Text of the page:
Close this search box.

Biden’s Signature Climate Bill Has Been A Boon To China’s Battery Market

President Joe Biden’s signature climate bill, the Inflation Reduction Act (IRA), has been a boon for China’s battery market.

Biden signed the bill into law in August 2022. The legislation created a bevy of green energy subsidies meant to transition United States energy usage away from fossil fuels and, according to Biden weeks before he signed the IRA, “compete with China.”

Since the law was enacted, imports of Chinese components for electric vehicles to the U.S. have skyrocketed, according to a review of government data by The Washington Free Beacon. The data call into question whether the IRA has failed at one of its key goals.

China is a major supplier of rare earth minerals that are used in green energy technology, such as solar panels, electric cars, and wind turbines. While imports for components that use rare earth minerals have risen over the course of Biden’s presidency, the increase became more pronounced after the implementation of the IRA.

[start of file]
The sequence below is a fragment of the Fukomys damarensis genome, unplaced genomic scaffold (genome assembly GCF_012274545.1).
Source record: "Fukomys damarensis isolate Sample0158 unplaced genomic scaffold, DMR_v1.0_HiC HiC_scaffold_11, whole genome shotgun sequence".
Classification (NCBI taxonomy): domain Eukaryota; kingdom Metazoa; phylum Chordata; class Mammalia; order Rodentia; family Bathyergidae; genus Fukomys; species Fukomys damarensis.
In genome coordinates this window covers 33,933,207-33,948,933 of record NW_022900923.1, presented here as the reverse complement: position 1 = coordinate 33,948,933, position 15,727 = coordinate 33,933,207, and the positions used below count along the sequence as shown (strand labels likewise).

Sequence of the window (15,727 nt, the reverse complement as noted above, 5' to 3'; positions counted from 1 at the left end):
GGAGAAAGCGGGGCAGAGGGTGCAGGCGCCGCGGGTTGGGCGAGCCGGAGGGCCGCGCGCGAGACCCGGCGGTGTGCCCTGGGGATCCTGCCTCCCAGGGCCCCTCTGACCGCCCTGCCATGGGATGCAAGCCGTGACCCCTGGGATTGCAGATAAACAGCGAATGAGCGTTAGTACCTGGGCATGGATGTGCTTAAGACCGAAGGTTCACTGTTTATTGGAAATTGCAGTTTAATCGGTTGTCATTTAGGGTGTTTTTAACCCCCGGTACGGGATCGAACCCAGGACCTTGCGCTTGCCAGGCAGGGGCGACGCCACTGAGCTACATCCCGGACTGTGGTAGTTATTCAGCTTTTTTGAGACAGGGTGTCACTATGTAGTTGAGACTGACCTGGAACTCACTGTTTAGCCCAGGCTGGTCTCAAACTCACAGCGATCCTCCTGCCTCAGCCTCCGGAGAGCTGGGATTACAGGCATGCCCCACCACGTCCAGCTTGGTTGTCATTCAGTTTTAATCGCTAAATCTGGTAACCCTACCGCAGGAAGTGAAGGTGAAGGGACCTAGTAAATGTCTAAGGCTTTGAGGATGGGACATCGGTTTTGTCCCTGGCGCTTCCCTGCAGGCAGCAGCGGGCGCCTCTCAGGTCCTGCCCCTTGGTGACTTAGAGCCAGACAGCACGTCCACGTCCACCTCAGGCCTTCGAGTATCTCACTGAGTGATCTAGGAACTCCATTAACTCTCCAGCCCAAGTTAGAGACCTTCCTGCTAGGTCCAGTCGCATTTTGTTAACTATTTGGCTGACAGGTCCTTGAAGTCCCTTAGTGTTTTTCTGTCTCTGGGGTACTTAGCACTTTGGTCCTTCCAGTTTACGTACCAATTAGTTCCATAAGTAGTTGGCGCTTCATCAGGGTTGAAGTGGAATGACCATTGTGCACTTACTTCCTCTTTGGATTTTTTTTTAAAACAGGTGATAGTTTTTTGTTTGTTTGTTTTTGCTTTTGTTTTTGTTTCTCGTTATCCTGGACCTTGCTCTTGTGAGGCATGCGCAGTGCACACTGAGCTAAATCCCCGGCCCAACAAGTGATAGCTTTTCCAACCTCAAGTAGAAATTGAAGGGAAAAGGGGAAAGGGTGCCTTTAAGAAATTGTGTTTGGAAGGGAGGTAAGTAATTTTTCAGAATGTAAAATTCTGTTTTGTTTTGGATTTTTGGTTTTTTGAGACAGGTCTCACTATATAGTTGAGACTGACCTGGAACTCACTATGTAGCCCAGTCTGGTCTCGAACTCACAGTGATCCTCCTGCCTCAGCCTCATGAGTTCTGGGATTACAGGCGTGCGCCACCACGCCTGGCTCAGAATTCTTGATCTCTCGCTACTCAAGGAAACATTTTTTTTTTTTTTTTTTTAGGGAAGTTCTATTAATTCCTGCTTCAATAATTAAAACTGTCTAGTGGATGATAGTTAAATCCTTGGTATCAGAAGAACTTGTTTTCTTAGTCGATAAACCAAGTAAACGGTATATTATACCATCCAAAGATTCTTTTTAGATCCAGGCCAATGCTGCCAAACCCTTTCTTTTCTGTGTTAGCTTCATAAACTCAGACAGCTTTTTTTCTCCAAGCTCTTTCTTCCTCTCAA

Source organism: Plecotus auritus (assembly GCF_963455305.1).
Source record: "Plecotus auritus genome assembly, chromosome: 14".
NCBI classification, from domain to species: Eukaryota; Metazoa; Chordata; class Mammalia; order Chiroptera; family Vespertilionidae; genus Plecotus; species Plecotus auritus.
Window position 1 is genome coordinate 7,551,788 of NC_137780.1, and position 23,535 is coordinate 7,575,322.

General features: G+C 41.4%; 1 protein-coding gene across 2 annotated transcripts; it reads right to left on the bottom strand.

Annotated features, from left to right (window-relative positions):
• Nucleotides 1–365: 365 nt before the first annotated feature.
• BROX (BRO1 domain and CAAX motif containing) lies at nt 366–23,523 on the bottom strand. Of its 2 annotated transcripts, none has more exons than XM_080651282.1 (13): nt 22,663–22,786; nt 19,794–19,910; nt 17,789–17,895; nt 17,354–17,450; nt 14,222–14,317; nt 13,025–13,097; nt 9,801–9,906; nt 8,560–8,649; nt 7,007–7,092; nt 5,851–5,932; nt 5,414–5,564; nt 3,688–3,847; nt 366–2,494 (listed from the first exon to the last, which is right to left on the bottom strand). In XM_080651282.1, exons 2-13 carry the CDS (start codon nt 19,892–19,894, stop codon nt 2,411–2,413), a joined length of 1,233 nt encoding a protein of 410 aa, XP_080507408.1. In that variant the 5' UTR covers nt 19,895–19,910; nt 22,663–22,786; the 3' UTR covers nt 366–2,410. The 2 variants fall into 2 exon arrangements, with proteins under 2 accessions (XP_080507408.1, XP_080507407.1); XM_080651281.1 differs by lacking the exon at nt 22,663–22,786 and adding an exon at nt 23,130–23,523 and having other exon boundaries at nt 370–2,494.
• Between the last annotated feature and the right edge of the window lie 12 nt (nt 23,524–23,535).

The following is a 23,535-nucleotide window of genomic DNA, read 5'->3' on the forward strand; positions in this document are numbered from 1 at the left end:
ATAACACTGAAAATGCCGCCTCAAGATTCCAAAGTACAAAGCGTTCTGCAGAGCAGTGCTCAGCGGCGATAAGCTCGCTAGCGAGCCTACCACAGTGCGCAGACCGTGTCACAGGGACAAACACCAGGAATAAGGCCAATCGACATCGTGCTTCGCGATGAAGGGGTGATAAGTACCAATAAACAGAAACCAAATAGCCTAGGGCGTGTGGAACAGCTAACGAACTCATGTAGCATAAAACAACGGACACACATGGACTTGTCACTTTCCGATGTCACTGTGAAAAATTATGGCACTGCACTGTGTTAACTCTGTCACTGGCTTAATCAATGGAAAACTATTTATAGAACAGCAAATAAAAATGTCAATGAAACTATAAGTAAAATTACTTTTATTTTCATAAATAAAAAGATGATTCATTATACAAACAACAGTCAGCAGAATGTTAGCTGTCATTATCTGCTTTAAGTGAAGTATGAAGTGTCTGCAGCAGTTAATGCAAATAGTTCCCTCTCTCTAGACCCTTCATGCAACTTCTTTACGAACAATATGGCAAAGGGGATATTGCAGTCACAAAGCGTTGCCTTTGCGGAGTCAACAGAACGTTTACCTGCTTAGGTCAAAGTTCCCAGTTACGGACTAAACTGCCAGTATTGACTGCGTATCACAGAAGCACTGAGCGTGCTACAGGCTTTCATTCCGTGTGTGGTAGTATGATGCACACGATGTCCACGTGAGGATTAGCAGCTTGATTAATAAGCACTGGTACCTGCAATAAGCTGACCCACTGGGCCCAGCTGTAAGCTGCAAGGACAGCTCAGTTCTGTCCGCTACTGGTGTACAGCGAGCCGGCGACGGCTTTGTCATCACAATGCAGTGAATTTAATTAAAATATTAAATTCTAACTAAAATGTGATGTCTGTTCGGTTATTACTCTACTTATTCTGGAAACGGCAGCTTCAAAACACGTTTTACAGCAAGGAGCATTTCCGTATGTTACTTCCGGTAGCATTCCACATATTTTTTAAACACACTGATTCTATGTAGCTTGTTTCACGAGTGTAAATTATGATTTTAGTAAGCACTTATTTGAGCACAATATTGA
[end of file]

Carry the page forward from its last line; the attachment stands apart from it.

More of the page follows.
Chinese lithium-ion battery imports to the U.S. averaged $473 million per month from January 2021 when Biden took office through July 2022. The next month, Biden signed the IRA into law. Since then, Chinese lithium-ion battery imports have averaged over $1 billion per month, according to the Free Beacon.

In addition to batteries, China is benefitting from the IRA through mining companies in Africa.

“Nearly 70 percent of cobalt is produced in Africa, mainly in the Congo,” James Madison Institute senior vice president Sal Nuzzo told the Free Beacon. “Okay, so the country may be friendly. However, the mine is owned by a Chinese conglomerate or a multinational controlled by the Chinese government. So you can put the regulation in place — it’s got to be sourced from a friendly country. But who owns the facility that the materials are coming out of?”


Aside from questions over its impact on China, the IRA has come under fire recently in connection with sticky, high inflation in the U.S., according to the Financial Times. Georgia Governor Brian Kemp has blamed the IRA for harming his state’s economy by pushing prices higher too quickly.

“A lot of what the IRA has done, besides throwing money at something that was coming anyway, is also heated the market up and driven costs to go up,” Kemp told the Financial Times. “It’s really tried to manipulate the market, versus the market moving in that direction.”